Controlled Round Push Feed


June 1, 2003, 01:25 PM
what is this?

read it on winchesers website. something new? how is it different from push feed?


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June 2, 2003, 12:45 AM
:cuss: This is a bastardization of the Mauser Controlled-Round-Feed (CRF) concept that gunsmiths have occasionally done to CRF rifles in the past; and factories (Ruger) have done all too often when "adapting" the Mauser design. You change the Mauser extractor to remove the "foot" at the front of the bolt, put an extra large bevel on the front of the extractor and relieve the receiver around the extractor slot. Now the rifle will have a normal CRF action when fed from the magazine, but if you just drop a loose cartridge into the receiver and push the bolt forward the extractor can now ride over the rim of the cartridge to snap into place in the extractor groove.

The problem with this is you loose the Mauser extraction - if the extractor can snap over the rim of the cartridge going one way, it can snap over the rim of a cartridge stuck in the chamber and leave it there - something a real CRF Mauser extractor can't do. A real Mauser design action has to pull the cartridge case out of the chamber, rip the rim off the cartridge case or break the extractor. It's just not possible to get a Mauser bolt open and leave the case in the chamber without breaking something.

I don't know if Winchester has actually changed their CRF design, or if some marketer just decided to start playing up this "feature" because they only now found out about it. I've never had a Winchester model 70, but I don't remember there being the slot at the front of the bolt for the mauser extractor "foot" to fit into in the pictures of them I've seen.

June 2, 2003, 01:16 AM
Take a peek at this site... . It offers some great information about the Winchester Mod 70 in the pre 64 controlled feed, post 64 push feed and post 92 revisions.

I think the controlled feed was touted in some circles as being more reliable when shooting from awkward angles or at dangerous game where it may be advantageous to have the round controlled from magazine to chamber.

It is an interesting and a good theory, but the U.S. Military doesn't put much stake on it by adopting push feed rifles as well for some it its sniper platforms.

Good SHooting

June 2, 2003, 10:06 AM
the remington 700 is strickly push feed isnt it?

Steve Smith
June 2, 2003, 10:18 AM
Pander to the paranoia.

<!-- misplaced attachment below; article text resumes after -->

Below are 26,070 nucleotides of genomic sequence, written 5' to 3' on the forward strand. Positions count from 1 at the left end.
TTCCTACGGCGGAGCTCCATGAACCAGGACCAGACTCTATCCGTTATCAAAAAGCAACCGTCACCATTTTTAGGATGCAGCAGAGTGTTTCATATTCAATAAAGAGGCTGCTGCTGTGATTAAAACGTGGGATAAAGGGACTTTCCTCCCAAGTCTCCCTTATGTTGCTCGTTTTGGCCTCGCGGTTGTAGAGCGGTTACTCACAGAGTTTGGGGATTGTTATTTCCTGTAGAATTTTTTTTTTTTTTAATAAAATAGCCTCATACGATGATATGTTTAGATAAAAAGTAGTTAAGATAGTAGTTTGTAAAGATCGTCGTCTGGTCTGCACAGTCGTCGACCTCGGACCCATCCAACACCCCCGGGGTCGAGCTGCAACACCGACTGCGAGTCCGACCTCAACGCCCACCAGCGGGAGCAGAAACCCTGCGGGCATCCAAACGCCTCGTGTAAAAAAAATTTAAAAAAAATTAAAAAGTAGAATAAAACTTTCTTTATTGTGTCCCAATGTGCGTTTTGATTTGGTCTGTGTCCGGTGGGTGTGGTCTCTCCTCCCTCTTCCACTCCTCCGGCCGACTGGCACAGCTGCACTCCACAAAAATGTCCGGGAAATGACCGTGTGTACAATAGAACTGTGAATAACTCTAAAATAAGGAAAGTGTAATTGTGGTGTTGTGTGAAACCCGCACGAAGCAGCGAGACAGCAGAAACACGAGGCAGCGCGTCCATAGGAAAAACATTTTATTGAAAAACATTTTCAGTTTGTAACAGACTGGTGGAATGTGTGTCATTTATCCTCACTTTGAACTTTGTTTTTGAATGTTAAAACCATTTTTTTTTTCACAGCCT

June 2, 2003, 10:58 AM

So you're saying the current Rugers are NOT true CRF?


June 2, 2003, 04:37 PM
The new Winchester "Controlled Round Push Feeds" are a modification of the push feed action that allows controlled feed, but without the long claw extractor. They just open up the bottom of the bolt face so the round can slide up under the extractor. The extractor is still the cheesy sliding Post-'64 job.

Current Ruger M77 MKIIs are controlled feed by design but some are so poorly made that they push feed instead; older M77s are push feed by design.


June 3, 2003, 08:08 PM
SteveW13, I don't consider them to be true CRF actions since they will push-feed; and my opinion is that a CRF action that push-feeds has something wrong with it.

Jim K
June 3, 2003, 11:08 PM
There has been a lot written about "controlled feed", but very few writers are aware of the real reason for it. It may be more reliable or better able to function in awkward positions, but the actual problem is more serious.

A nasty situation starts if a round is fed from the magazine and pushed into the chamber but the bolt is not fully locked. Then, if the bolt is retracted without locking and firing (as might be done in the excitement of battle), a "controlled feed" rifle will extract the unfired round and eject it.

A "push feed" rifle will not extract the unfired round. Instead there is at least a fair chance that working the bolt fast will pick up another round and shove the bullet point of that round into the primer of the one in the chamber. Interesting things will happen very soon thereafter.

This does not happen in modern push feed rifles because great care is given to the magazine feed lips to prevent the bullet point from hitting that particular spot. In addition, the extremely strong action of push feed rifles is considered a trade-off for any potential problem. Also working for safety are soft point or round nose sporting rounds, and the less panicky nature of civilian rifle shooting.

Note though, that anyone rebarrelling a push feed rifle for a cartridge of a different case configuration should make sure that the cartridge guides are altered if necessary.


Jim Watson
June 3, 2003, 11:48 PM
And an '03 Springfield is designed for controlled feed from the magazine, but push feed in single shot with the magazine cutoff set.

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